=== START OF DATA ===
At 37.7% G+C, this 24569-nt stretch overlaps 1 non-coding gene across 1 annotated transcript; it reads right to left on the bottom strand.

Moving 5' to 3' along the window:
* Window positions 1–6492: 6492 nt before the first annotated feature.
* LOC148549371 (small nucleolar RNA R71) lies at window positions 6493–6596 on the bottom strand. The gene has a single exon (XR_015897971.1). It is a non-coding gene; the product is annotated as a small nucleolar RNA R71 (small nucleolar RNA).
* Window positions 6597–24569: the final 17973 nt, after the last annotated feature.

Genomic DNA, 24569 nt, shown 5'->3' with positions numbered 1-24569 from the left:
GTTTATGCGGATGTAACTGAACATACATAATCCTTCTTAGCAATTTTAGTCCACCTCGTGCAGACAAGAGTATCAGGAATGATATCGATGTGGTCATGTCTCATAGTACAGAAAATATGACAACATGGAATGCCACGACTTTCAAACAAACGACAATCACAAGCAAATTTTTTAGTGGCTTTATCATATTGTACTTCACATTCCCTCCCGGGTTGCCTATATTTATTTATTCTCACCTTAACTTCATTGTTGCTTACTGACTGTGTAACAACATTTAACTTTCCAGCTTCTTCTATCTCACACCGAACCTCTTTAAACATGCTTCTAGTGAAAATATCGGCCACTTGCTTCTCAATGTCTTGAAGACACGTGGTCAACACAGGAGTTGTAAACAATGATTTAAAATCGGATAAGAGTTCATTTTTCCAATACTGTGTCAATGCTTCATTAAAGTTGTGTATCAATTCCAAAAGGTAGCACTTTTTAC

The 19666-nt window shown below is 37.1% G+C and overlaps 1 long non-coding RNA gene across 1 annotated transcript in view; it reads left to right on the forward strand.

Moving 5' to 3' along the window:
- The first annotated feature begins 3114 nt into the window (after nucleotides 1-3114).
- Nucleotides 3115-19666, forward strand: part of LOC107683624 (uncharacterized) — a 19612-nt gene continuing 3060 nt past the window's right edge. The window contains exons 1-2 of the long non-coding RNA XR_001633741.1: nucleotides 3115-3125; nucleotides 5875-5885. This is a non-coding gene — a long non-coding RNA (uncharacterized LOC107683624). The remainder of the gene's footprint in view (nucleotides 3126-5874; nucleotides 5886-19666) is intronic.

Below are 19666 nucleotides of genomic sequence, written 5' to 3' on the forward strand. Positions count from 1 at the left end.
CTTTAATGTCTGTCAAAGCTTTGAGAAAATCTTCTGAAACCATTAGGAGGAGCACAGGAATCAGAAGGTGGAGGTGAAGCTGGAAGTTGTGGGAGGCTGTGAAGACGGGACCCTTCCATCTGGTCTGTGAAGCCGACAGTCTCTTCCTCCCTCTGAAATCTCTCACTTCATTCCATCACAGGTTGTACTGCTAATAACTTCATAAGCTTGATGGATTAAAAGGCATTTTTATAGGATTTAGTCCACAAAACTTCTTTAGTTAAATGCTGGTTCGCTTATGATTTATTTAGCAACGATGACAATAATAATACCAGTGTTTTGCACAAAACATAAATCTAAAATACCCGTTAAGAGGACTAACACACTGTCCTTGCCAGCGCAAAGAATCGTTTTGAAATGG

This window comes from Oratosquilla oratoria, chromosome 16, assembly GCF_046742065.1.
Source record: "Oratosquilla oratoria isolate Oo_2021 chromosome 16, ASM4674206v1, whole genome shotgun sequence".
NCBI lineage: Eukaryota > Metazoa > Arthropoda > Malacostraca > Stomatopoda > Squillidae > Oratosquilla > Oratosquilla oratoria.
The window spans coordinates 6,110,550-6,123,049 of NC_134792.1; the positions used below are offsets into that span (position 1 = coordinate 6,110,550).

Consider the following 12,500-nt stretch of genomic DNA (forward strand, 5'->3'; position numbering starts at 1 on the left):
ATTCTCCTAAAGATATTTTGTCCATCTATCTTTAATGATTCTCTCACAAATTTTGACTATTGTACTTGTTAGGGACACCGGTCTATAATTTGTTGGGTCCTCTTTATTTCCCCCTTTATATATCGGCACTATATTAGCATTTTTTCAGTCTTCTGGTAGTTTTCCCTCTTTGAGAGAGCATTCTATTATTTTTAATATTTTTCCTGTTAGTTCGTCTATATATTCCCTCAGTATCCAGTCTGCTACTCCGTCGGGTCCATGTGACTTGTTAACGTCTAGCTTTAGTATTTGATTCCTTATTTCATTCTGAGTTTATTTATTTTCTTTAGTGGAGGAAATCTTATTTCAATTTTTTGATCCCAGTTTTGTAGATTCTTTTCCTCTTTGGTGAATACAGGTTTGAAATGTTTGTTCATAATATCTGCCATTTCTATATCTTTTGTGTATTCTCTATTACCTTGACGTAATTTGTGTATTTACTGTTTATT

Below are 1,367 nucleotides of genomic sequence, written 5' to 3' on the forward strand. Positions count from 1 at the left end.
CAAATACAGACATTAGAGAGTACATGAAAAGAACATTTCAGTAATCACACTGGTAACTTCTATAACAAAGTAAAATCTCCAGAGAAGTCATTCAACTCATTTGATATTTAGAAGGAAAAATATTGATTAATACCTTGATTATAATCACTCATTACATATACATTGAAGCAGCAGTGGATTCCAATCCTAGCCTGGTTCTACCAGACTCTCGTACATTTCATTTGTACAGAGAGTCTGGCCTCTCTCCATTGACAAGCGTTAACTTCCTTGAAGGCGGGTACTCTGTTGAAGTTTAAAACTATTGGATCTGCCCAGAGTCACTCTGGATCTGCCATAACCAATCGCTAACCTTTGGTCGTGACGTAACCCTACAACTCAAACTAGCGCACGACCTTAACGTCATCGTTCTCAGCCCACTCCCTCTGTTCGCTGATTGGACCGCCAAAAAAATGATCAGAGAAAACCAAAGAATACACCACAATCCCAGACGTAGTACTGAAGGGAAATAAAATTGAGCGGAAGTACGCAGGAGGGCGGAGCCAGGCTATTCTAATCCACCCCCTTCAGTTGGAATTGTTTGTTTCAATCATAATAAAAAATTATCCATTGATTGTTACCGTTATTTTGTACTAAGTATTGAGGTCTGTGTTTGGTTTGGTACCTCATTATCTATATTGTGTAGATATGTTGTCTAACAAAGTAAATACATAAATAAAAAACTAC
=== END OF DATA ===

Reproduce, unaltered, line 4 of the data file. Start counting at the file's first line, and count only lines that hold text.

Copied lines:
* LOC148549371 (small nucleolar RNA R71) lies at window positions 6493–6596 on the bottom strand. The gene has a single exon (XR_015897971.1). It is a non-coding gene; the product is annotated as a small nucleolar RNA R71 (small nucleolar RNA).